The findings of normal cell morphology and the absence of abnormal protein accumulations, such as tau, ubiquitin, and alpha-synuclein, in the brainstem nuclei of SD patients are in line with neuropathological reports in some other forms of primary focal dystonia1-3, 4. In contrast, ubiquitin-positive perinuclear inclusion bodies were found in the midbrain reticular formation, periaqueductal gray, pedunculopontine and cuneiform nuclei of patients with DYT1 dystonia8, suggesting the possibility of different neuropathological processes underlying the pathophysiology of focal and generalized primary dystonias.
The presence of small clusters of microglia/macrophages activation in the brainstem reticular formation of SD patients may represent a disorder-specific neuropathological process, because of their location in the vicinity of the nuclei responsible for sensory (solitary tract and spinal trigeminal nuclei) and motor (nucleus ambiguus) control of voice production. Upregulation of microglia/macrophages in the brain tissue is known to be associated with a large range of neurological pathologies, from trauma to autoimmune conditions. The presence of activated microglia as clusters of focal inflammation is usually a common finding in neurodegenerative disorders, such as Parkinson’s and Alzheimer’s diseases9. However, little knowledge is, to date, available about the molecular processes underlying microglial activation and the exact biological consequences that may result from their upregulation within CNS tissue10. In the present case, we suggest two possibilities for the presence of focal microglia/macrophages activation in the brainstem of SD patients. Based on the previous findings of neurophysiological brainstem abnormalities in SD6,7, clusters of microglia/macrophages activation may represent loci of focal brainstem inflammation that alter sensorimotor processing at the level of the brainstem and modulate the ascending inputs to the supramedullar regions controlling voice and speech production in the SD patients. When compared to our previous findings of demyelination and axonal degeneration in the right genu of the internal capsule5, the brainstem clusters of focal inflammation may represent an independent finding, both of which, in turn, may collectively contribute to the pathophysiology of SD.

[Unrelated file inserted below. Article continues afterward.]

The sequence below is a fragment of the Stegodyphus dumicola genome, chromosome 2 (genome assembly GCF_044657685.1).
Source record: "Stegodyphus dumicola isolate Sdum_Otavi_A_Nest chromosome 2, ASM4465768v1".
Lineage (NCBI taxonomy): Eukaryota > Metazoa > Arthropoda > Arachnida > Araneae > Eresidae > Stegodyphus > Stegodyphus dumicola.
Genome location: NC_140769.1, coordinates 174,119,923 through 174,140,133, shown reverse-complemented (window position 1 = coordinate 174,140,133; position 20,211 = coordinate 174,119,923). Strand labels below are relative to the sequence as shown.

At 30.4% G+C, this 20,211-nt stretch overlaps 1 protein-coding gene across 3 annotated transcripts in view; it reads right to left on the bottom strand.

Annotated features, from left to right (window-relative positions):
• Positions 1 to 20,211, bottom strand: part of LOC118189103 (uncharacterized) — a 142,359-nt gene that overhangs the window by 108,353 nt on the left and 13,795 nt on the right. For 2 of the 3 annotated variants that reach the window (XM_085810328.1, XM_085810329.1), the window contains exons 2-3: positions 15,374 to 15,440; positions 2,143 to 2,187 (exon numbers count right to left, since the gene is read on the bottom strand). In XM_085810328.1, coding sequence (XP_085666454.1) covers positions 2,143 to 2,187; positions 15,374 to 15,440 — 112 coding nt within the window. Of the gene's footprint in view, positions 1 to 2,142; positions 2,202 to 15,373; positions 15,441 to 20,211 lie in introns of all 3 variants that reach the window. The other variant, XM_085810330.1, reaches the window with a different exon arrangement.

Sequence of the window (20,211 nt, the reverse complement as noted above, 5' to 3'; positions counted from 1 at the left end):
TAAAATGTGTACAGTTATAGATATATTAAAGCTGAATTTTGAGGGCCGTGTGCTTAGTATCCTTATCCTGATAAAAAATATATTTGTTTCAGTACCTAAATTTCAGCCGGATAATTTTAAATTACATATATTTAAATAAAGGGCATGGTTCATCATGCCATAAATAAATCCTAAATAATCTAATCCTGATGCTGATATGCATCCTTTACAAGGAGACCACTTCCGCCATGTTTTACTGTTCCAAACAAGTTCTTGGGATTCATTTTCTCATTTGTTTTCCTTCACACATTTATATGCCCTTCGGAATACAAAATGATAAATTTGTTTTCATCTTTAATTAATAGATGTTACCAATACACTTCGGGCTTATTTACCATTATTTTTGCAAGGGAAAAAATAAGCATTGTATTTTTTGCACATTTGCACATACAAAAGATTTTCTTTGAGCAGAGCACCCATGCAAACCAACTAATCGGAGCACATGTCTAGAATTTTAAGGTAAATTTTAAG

Alternatively, based on the location of microglia/macrophage clusters around the brainstem nuclei involved in the laryngeal control and the pyramids, their focal activation may reflect reactive changes surrounding the terminals of degenerative nerve fibers descending within the corticobulbar tract from the laryngeal motor cortex through the genu of the internal capsule to the brainstem nuclei11 in these patients. The fact that we did not find axonal degeneration and demyelination in the brainstem of SD patients in the present study may be explained by very sparse distribution of these descending fibers in the brainstem and by relative inferiority of conventional histological methods to stains for myelin and axonal course compared to more advanced immunohistochemical methods using KP1(CD68) marker. However, our findings of clusters of microglia/macrophage activation in the pyramids in both SD patients substantiate the recent observation of focal axonal degeneration and demyelination within the corticobulbar tract at the level of the genu of the internal capsule5 in the same male patient reported here and suggest that reactive changes in the brainstem nuclei in SD patients may reflect the neuropathological abnormalities descending from the higher brain structures.